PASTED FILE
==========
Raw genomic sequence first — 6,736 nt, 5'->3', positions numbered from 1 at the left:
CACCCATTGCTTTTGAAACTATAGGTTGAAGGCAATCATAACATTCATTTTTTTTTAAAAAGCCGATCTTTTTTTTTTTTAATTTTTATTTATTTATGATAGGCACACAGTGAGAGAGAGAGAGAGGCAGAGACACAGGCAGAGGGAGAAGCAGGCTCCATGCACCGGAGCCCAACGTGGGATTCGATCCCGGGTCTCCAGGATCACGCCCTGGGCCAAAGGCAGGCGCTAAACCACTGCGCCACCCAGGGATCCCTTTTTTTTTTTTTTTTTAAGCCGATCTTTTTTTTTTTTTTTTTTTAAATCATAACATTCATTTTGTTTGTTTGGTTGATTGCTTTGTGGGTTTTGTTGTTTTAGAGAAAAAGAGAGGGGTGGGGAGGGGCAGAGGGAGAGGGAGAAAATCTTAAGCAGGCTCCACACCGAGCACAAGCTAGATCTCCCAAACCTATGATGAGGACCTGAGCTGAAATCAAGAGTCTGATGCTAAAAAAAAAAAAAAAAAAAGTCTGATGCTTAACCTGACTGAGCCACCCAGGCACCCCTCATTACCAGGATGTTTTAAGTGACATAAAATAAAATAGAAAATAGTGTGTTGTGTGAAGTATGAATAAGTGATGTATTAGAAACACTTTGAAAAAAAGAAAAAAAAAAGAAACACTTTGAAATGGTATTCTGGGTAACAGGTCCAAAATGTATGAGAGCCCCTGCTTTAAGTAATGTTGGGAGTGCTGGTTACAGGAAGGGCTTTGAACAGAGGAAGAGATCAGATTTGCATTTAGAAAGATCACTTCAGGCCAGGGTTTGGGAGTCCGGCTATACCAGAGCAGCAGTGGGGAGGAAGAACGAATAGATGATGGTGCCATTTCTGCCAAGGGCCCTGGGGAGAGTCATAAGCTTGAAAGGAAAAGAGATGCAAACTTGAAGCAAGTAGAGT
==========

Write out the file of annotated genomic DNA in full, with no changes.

Raw genomic sequence first — 6,736 nt, 5'->3', positions numbered from 1 at the left:
CACCCATTGCTTTTGAAACTATAGGTTGAAGGCAATCATAACATTCATTTTTTTTTAAAAAGCCGATCTTTTTTTTTTTTAATTTTTATTTATTTATGATAGGCACACAGTGAGAGAGAGAGAGAGGCAGAGACACAGGCAGAGGGAGAAGCAGGCTCCATGCACCGGAGCCCAACGTGGGATTCGATCCCGGGTCTCCAGGATCACGCCCTGGGCCAAAGGCAGGCGCTAAACCACTGCGCCACCCAGGGATCCCTTTTTTTTTTTTTTTTTAAGCCGATCTTTTTTTTTTTTTTTTTTTAAATCATAACATTCATTTTGTTTGTTTGGTTGATTGCTTTGTGGGTTTTGTTGTTTTAGAGAAAAAGAGAGGGGTGGGGAGGGGCAGAGGGAGAGGGAGAAAATCTTAAGCAGGCTCCACACCGAGCACAAGCTAGATCTCCCAAACCTATGATGAGGACCTGAGCTGAAATCAAGAGTCTGATGCTAAAAAAAAAAAAAAAAAAAGTCTGATGCTTAACCTGACTGAGCCACCCAGGCACCCCTCATTACCAGGATGTTTTAAGTGACATAAAATAAAATAGAAAATAGTGTGTTGTGTGAAGTATGAATAAGTGATGTATTAGAAACACTTTGAAAAAAAGAAAAAAAAAAGAAACACTTTGAAATGGTATTCTGGGTAACAGGTCCAAAATGTATGAGAGCCCCTGCTTTAAGTAATGTTGGGAGTGCTGGTTACAGGAAGGGCTTTGAACAGAGGAAGAGATCAGATTTGCATTTAGAAAGATCACTTCAGGCCAGGGTTTGGGAGTCCGGCTATACCAGAGCAGCAGTGGGGAGGAAGAACGAATAGATGATGGTGCCATTTCTGCCAAGGGCCCTGGGGAGAGTCATAAGCTTGAAAGGAAAAGAGATGCAAACTTGAAGCAAGTAGAGT